The approach from the outer terrace to the upper terrace (ie: into the castle
proper) is more complex. Here, the upper terrace extends beyond the top of the
bailey ditches (which constrict it but do not cut it) for a short way on
either side of the bailey, forming a platform below the motte on the
north east and south west. Terraced tracks lead up to these from the outer
terrace below on the north west, running up outside the bank and ditch and
replacing the bank towards the top. The ditch turns outwards to cut across
these tracks where they meet the platforms. It would appear that these were
the original (and unusual) entrances to the castle, and the otherwise
undefended platforms may have supported entranceworks or barbicans.
The fact that the bailey ditches constrict the upper terrace but do not cut
it, and the apparent continuation of the upper terrace by the bank and ditch
around the other side of the motte, and of the outer terrace by the top
terrace within the bailey, all hint at the possibility of more than one phase
of construction for the earthworks.
At the bottom of the bailey on the south east is what is probably a later
quarry, a broad stepped hollow cut back into the slope.
The hill or the village was known as Lodegaresbergh, or variations of this, in
Saxon times, and the antiquary Leland travelling through the region between
1535 and 1543 records a tradition of a Saxon stronghold. A manuscript of
Waltham Abbey recounts the discovery of the Saxon holy cross on the hill.
The construction of the Norman motte and bailey castle here has been seen as a
deliberate commandeering of the Saxon holy site. The castle was built during
the Conquest under Robert of Mortain, and was besieged in a revolt in 1068. It
is one of two castles recorded in the Domesday Book of 1086 in Somerset, the
other being Dunster.
By 1102 the castle had passed out of use, as the hill, now known by the Norman
name of Mons Acutus, was given by William of Mortain to his newly founded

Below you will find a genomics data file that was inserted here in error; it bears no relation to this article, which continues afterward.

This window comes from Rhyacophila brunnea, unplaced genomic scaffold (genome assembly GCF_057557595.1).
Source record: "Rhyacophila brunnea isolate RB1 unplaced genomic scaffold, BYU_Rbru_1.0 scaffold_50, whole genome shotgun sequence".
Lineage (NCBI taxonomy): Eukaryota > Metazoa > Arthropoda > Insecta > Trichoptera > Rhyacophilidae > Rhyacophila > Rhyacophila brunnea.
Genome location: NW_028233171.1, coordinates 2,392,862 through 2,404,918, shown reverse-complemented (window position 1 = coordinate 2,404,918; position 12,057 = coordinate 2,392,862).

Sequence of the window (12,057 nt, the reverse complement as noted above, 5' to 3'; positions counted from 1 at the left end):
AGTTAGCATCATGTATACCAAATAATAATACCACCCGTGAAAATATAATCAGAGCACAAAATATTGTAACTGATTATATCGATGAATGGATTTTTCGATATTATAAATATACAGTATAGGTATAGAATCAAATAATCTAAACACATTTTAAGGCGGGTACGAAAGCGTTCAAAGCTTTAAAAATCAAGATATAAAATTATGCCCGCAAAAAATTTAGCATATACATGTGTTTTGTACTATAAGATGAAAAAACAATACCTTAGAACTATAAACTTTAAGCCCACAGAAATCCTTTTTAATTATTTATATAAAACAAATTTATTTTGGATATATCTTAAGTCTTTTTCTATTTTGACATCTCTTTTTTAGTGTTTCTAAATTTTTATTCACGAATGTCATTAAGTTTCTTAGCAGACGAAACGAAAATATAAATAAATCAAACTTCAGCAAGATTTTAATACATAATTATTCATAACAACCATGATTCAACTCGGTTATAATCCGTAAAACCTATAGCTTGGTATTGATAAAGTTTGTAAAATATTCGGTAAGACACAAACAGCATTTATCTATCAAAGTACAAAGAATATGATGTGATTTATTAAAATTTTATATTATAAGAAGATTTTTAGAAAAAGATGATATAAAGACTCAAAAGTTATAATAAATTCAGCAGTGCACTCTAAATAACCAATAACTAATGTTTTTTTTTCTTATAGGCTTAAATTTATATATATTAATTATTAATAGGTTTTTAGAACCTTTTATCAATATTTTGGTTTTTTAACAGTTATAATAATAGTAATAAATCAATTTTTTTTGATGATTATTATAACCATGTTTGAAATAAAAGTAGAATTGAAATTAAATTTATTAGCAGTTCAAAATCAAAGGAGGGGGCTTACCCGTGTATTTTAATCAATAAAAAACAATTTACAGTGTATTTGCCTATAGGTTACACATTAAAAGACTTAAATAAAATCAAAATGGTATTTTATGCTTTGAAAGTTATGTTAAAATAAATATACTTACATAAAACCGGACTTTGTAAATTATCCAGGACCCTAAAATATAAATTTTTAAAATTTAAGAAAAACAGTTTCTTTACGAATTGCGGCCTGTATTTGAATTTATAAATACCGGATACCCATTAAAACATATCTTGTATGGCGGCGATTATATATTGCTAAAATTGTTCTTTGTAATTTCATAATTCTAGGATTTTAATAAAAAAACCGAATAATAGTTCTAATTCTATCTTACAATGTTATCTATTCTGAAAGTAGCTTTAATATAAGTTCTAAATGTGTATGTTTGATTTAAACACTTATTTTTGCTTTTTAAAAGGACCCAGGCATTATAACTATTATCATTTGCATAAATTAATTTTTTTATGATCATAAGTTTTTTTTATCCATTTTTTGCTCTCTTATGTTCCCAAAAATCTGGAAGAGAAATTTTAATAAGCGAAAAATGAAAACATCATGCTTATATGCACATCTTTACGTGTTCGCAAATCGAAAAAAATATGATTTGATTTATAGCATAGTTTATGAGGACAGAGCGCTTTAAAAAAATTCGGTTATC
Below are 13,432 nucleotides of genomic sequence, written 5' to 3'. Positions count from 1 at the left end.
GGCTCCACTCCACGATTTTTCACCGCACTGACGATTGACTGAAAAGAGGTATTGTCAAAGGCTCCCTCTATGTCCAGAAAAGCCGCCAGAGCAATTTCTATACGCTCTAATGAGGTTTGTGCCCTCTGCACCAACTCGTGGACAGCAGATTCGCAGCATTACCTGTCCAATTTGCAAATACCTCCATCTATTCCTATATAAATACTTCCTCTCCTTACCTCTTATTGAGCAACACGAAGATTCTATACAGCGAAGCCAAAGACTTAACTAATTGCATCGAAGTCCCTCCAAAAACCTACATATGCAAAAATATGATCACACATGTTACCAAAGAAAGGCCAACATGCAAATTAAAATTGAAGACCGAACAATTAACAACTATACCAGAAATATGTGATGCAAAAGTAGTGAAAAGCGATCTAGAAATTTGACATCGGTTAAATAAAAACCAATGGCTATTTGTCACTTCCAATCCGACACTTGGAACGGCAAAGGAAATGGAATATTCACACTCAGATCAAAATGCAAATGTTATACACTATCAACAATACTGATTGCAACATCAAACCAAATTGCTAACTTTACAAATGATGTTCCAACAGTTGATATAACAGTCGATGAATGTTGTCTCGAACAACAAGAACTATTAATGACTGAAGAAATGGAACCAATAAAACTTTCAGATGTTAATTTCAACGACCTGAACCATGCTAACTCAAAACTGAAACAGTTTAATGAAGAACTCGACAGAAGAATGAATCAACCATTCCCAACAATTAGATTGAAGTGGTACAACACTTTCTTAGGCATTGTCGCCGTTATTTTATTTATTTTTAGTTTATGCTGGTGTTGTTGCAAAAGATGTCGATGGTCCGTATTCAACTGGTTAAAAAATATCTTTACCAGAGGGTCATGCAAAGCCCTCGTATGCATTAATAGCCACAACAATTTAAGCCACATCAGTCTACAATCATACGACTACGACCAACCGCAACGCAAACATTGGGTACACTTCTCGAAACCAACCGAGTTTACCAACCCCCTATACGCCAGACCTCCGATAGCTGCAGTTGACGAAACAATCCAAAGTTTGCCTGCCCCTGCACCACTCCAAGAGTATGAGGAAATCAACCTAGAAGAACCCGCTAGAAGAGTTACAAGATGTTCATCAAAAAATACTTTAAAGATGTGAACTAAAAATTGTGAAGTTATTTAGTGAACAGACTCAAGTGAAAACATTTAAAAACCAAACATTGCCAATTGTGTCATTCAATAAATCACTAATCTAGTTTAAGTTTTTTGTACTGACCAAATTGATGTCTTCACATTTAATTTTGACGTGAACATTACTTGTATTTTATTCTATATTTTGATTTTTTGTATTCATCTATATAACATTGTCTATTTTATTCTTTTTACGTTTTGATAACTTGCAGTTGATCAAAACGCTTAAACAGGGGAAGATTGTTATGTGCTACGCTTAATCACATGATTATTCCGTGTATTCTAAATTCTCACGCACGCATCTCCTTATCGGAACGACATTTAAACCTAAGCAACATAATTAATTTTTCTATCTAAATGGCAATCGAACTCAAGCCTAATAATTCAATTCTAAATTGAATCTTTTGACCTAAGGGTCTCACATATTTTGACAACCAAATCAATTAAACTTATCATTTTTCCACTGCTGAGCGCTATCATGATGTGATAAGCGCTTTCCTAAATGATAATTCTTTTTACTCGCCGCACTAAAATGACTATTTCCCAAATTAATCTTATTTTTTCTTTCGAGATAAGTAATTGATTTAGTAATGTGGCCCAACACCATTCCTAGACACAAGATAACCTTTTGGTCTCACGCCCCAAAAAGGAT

priory in the village. Leland says that the castle partly fell into ruin and
was partly taken down to enlarge the priory, and records that no building of
it remained, only a chapel set over the dungeon. This chapel to Saint Michael,
from which the hill takes its present name, is first recorded in 1102, and
according to Camden in the later 16th century it was built after the
castle had been demolished. References such as these suggest that the castle
was built of stone.
In 1246 the king granted the priory an annual three-day fair 'at their chapel
of St Michael of Montacute'. The precise location is unclear but the broad
terrace and gently-sloping field on the north west of the hill would have made
a suitable site. The priory was dissolved in 1539, and the fair seems to have
lapsed at about the same time. In 1518-19 the churchwardens of Tintinhull paid
for two loads of stone from the castle, though this may have come from the
quarry at the foot of the bailey rather than any ruin.
The chapel was last recorded in 1630, and the present folly tower on the
summit was erected in 1760 as a landscape feature. It is cylindrical with a
truncated conical top, and is 3m in diameter and 12m tall, with an internal
staircase leading up through to an external stair at the top. Earlier
foundations are visible inside and around the base.
A small excavation on the summit in 1989 found evidence for a building,
thought to be the medieval chapel, and a layer of rubble with early medieval
pottery, which may have been from the demolition of the castle.
Excluded from the scheduling is the folly tower, which is a Listed Building
Grade II, although the foundations and ground on which it stands are included.
The site of the monument is shown on the attached map extract.
It includes a 2 metre boundary around the archaeological features,
considered to be essential for the monument's support and preservation.